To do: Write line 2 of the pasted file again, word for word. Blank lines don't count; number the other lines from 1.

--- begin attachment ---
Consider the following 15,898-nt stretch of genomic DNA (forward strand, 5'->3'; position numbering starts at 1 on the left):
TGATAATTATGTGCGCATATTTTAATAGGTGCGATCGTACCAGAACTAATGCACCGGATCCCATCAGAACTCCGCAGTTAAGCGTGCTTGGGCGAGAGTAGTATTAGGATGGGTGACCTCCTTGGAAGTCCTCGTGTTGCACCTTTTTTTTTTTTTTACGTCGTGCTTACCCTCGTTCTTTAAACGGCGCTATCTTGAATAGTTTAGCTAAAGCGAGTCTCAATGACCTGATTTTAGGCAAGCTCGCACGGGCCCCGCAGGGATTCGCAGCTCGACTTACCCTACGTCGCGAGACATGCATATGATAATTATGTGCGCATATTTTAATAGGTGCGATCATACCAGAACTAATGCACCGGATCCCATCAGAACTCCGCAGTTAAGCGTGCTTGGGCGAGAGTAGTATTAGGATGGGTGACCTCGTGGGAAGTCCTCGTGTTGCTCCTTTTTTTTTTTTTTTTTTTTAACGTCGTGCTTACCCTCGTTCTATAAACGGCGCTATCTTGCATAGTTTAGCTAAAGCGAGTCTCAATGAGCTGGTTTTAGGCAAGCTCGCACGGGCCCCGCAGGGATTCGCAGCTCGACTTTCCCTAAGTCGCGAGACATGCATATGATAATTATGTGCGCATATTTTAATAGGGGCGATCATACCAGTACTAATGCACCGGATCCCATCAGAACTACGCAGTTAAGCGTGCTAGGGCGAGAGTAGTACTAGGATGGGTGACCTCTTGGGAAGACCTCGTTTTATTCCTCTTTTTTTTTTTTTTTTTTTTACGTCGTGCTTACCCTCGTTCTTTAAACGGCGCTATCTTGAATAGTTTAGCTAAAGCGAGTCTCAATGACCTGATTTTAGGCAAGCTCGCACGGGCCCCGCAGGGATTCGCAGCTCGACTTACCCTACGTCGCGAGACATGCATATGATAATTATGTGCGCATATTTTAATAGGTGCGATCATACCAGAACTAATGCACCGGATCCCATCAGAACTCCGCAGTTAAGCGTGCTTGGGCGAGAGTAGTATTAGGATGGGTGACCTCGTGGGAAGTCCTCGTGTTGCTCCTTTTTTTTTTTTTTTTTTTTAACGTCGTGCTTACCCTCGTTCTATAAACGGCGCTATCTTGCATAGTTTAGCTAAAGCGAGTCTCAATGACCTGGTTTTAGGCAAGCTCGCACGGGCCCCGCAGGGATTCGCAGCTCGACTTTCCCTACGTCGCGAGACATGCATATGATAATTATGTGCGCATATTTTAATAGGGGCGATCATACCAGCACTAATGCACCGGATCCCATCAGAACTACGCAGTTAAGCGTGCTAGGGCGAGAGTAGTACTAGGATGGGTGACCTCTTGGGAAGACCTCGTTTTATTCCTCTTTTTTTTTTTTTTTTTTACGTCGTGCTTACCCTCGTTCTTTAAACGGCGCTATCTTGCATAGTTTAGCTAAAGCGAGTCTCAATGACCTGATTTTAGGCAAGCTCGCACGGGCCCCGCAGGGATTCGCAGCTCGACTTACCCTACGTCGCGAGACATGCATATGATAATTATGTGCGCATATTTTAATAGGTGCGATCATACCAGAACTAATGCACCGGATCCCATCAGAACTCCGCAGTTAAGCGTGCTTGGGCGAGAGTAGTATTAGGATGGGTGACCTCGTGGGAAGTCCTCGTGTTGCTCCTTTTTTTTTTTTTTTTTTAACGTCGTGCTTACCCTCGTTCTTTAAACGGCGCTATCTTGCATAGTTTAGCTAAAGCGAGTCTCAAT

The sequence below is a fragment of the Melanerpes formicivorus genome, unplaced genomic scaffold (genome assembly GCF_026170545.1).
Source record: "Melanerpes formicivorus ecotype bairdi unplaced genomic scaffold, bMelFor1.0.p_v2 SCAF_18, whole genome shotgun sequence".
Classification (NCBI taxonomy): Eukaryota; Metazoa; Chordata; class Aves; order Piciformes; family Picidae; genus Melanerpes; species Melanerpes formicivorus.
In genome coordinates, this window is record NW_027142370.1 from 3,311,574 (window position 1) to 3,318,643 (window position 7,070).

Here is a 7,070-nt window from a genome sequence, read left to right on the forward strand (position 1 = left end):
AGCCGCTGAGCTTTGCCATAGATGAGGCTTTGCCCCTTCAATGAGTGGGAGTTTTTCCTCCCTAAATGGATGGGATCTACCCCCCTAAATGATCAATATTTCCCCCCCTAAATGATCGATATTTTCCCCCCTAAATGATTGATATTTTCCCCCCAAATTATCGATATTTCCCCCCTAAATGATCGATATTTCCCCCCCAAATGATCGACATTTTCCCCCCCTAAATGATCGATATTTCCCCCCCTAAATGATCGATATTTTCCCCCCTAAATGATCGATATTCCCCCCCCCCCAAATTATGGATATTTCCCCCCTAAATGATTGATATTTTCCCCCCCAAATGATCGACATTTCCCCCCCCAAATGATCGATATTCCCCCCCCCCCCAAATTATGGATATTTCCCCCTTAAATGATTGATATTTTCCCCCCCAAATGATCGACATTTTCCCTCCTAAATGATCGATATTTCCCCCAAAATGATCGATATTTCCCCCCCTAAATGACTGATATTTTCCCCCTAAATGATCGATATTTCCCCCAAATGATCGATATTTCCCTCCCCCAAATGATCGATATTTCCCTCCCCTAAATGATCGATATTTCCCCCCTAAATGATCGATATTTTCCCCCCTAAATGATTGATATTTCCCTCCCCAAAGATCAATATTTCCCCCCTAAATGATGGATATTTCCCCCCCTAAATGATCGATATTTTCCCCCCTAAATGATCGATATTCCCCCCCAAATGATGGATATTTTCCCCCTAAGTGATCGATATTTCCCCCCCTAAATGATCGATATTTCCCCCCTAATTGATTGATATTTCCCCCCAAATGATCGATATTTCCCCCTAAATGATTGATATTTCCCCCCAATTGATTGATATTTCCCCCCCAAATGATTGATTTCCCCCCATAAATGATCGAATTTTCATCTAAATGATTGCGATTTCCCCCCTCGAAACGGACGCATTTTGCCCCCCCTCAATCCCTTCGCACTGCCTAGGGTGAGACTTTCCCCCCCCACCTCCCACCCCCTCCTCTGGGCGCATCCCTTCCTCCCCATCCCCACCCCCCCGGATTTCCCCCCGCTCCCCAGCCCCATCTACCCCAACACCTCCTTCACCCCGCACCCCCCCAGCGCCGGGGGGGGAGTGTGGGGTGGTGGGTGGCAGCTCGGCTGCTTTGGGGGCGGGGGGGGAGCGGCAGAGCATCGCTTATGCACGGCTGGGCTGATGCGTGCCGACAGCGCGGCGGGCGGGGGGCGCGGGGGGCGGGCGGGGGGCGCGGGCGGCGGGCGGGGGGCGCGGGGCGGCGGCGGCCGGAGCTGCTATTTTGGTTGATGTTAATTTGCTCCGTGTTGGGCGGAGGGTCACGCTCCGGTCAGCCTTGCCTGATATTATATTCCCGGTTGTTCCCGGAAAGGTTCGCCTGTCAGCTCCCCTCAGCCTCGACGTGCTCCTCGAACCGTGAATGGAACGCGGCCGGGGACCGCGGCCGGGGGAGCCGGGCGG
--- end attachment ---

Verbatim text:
TGATAATTATGTGCGCATATTTTAATAGGTGCGATCGTACCAGAACTAATGCACCGGATCCCATCAGAACTCCGCAGTTAAGCGTGCTTGGGCGAGAGTAGTATTAGGATGGGTGACCTCCTTGGAAGTCCTCGTGTTGCACCTTTTTTTTTTTTTTACGTCGTGCTTACCCTCGTTCTTTAAACGGCGCTATCTTGAATAGTTTAGCTAAAGCGAGTCTCAATGACCTGATTTTAGGCAAGCTCGCACGGGCCCCGCAGGGATTCGCAGCTCGACTTACCCTACGTCGCGAGACATGCATATGATAATTATGTGCGCATATTTTAATAGGTGCGATCATACCAGAACTAATGCACCGGATCCCATCAGAACTCCGCAGTTAAGCGTGCTTGGGCGAGAGTAGTATTAGGATGGGTGACCTCGTGGGAAGTCCTCGTGTTGCTCCTTTTTTTTTTTTTTTTTTTTAACGTCGTGCTTACCCTCGTTCTATAAACGGCGCTATCTTGCATAGTTTAGCTAAAGCGAGTCTCAATGAGCTGGTTTTAGGCAAGCTCGCACGGGCCCCGCAGGGATTCGCAGCTCGACTTTCCCTAAGTCGCGAGACATGCATATGATAATTATGTGCGCATATTTTAATAGGGGCGATCATACCAGTACTAATGCACCGGATCCCATCAGAACTACGCAGTTAAGCGTGCTAGGGCGAGAGTAGTACTAGGATGGGTGACCTCTTGGGAAGACCTCGTTTTATTCCTCTTTTTTTTTTTTTTTTTTTTACGTCGTGCTTACCCTCGTTCTTTAAACGGCGCTATCTTGAATAGTTTAGCTAAAGCGAGTCTCAATGACCTGATTTTAGGCAAGCTCGCACGGGCCCCGCAGGGATTCGCAGCTCGACTTACCCTACGTCGCGAGACATGCATATGATAATTATGTGCGCATATTTTAATAGGTGCGATCATACCAGAACTAATGCACCGGATCCCATCAGAACTCCGCAGTTAAGCGTGCTTGGGCGAGAGTAGTATTAGGATGGGTGACCTCGTGGGAAGTCCTCGTGTTGCTCCTTTTTTTTTTTTTTTTTTTTAACGTCGTGCTTACCCTCGTTCTATAAACGGCGCTATCTTGCATAGTTTAGCTAAAGCGAGTCTCAATGACCTGGTTTTAGGCAAGCTCGCACGGGCCCCGCAGGGATTCGCAGCTCGACTTTCCCTACGTCGCGAGACATGCATATGATAATTATGTGCGCATATTTTAATAGGGGCGATCATACCAGCACTAATGCACCGGATCCCATCAGAACTACGCAGTTAAGCGTGCTAGGGCGAGAGTAGTACTAGGATGGGTGACCTCTTGGGAAGACCTCGTTTTATTCCTCTTTTTTTTTTTTTTTTTTACGTCGTGCTTACCCTCGTTCTTTAAACGGCGCTATCTTGCATAGTTTAGCTAAAGCGAGTCTCAATGACCTGATTTTAGGCAAGCTCGCACGGGCCCCGCAGGGATTCGCAGCTCGACTTACCCTACGTCGCGAGACATGCATATGATAATTATGTGCGCATATTTTAATAGGTGCGATCATACCAGAACTAATGCACCGGATCCCATCAGAACTCCGCAGTTAAGCGTGCTTGGGCGAGAGTAGTATTAGGATGGGTGACCTCGTGGGAAGTCCTCGTGTTGCTCCTTTTTTTTTTTTTTTTTTAACGTCGTGCTTACCCTCGTTCTTTAAACGGCGCTATCTTGCATAGTTTAGCTAAAGCGAGTCTCAAT